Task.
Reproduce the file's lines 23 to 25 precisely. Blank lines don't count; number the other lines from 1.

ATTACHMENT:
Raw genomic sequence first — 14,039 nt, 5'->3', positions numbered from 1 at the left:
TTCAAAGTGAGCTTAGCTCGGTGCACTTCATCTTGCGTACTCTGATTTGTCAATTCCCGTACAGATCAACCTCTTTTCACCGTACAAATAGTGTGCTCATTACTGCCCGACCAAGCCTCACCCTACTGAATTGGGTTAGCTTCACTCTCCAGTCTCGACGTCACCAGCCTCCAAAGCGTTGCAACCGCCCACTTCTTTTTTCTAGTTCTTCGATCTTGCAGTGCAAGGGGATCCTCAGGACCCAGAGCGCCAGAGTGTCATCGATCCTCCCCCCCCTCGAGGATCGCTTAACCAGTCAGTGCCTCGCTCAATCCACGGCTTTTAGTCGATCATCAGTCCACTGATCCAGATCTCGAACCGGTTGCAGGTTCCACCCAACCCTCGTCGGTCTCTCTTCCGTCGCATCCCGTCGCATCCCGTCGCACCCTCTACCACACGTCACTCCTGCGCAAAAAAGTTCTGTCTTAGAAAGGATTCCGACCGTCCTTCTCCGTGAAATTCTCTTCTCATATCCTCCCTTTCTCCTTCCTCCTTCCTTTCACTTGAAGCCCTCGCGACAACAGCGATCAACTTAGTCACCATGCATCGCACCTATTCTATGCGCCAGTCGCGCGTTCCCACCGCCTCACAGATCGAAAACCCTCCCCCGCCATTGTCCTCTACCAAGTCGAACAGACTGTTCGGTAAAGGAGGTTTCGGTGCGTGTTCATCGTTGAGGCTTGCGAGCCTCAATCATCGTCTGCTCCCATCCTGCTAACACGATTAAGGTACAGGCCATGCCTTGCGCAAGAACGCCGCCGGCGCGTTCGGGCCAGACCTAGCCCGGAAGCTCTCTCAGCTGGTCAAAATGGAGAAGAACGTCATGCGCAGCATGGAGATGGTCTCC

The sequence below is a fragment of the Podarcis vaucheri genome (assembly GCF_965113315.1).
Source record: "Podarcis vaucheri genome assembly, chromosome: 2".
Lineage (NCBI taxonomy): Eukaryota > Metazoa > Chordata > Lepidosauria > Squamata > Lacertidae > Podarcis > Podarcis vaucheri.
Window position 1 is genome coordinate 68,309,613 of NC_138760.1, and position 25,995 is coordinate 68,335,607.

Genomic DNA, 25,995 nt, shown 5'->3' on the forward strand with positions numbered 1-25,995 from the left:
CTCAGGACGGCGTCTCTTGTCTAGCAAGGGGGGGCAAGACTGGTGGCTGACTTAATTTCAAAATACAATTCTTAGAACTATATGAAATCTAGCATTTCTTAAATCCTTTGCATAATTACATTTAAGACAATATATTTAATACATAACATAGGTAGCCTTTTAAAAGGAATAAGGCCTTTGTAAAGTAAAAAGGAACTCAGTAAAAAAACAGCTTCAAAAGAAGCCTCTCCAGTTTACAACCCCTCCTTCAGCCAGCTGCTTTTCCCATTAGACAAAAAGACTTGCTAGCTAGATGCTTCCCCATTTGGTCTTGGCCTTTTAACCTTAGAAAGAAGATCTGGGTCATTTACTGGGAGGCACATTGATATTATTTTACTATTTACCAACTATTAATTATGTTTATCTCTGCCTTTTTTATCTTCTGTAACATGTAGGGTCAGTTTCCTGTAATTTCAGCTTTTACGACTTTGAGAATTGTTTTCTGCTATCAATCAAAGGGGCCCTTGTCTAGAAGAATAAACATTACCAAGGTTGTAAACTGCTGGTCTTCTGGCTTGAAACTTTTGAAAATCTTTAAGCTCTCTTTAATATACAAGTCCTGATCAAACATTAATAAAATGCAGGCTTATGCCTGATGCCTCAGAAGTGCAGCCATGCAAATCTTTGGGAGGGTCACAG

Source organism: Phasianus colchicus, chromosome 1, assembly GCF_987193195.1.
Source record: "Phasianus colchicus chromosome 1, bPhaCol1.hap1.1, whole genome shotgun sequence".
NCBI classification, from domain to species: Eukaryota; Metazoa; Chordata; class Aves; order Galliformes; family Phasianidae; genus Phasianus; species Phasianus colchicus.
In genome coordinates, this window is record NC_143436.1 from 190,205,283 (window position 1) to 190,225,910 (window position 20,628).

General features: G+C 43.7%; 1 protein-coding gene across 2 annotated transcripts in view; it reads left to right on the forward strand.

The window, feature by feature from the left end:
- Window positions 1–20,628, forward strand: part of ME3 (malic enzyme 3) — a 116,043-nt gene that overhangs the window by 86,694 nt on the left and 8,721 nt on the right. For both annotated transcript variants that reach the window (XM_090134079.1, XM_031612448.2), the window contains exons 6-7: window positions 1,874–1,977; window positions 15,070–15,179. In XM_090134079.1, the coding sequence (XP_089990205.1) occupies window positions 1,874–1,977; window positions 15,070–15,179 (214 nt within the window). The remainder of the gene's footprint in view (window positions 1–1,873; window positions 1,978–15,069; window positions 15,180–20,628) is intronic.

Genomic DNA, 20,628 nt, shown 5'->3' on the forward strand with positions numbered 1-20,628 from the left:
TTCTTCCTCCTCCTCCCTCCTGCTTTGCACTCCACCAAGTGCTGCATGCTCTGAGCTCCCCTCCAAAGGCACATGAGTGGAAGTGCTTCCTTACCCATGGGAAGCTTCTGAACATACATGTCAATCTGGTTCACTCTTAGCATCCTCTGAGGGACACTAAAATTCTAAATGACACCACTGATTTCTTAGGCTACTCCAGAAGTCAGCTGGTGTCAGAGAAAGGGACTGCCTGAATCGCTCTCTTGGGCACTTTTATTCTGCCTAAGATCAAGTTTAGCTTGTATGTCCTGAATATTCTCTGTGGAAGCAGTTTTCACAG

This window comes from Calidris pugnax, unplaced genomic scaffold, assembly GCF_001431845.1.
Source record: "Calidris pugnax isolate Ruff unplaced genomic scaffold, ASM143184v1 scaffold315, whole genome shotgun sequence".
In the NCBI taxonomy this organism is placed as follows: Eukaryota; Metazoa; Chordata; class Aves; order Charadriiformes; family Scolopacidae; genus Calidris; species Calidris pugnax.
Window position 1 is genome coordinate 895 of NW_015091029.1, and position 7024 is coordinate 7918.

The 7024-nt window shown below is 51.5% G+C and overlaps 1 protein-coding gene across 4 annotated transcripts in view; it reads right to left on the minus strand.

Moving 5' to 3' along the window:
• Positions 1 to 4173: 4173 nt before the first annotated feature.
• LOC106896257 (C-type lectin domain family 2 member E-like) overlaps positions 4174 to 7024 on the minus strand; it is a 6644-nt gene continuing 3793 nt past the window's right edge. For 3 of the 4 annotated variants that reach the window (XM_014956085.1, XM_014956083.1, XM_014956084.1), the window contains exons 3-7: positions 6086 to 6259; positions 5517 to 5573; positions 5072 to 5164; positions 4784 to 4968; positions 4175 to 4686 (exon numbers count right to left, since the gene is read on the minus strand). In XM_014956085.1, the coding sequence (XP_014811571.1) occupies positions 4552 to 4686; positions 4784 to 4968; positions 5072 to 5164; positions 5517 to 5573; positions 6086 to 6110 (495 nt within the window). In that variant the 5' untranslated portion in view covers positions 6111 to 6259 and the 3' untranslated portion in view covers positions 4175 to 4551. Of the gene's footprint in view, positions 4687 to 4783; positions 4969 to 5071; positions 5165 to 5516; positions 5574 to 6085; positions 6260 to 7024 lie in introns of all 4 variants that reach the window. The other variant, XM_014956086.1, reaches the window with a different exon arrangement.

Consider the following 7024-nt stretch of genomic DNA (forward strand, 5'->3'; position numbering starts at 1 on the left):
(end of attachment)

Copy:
Moving 5' to 3' along the window:
• Positions 1 to 4173: 4173 nt before the first annotated feature.
• LOC106896257 (C-type lectin domain family 2 member E-like) overlaps positions 4174 to 7024 on the minus strand; it is a 6644-nt gene continuing 3793 nt past the window's right edge. For 3 of the 4 annotated variants that reach the window (XM_014956085.1, XM_014956083.1, XM_014956084.1), the window contains exons 3-7: positions 6086 to 6259; positions 5517 to 5573; positions 5072 to 5164; positions 4784 to 4968; positions 4175 to 4686 (exon numbers count right to left, since the gene is read on the minus strand). In XM_014956085.1, the coding sequence (XP_014811571.1) occupies positions 4552 to 4686; positions 4784 to 4968; positions 5072 to 5164; positions 5517 to 5573; positions 6086 to 6110 (495 nt within the window). In that variant the 5' untranslated portion in view covers positions 6111 to 6259 and the 3' untranslated portion in view covers positions 4175 to 4551. Of the gene's footprint in view, positions 4687 to 4783; positions 4969 to 5071; positions 5165 to 5516; positions 5574 to 6085; positions 6260 to 7024 lie in introns of all 4 variants that reach the window. The other variant, XM_014956086.1, reaches the window with a different exon arrangement.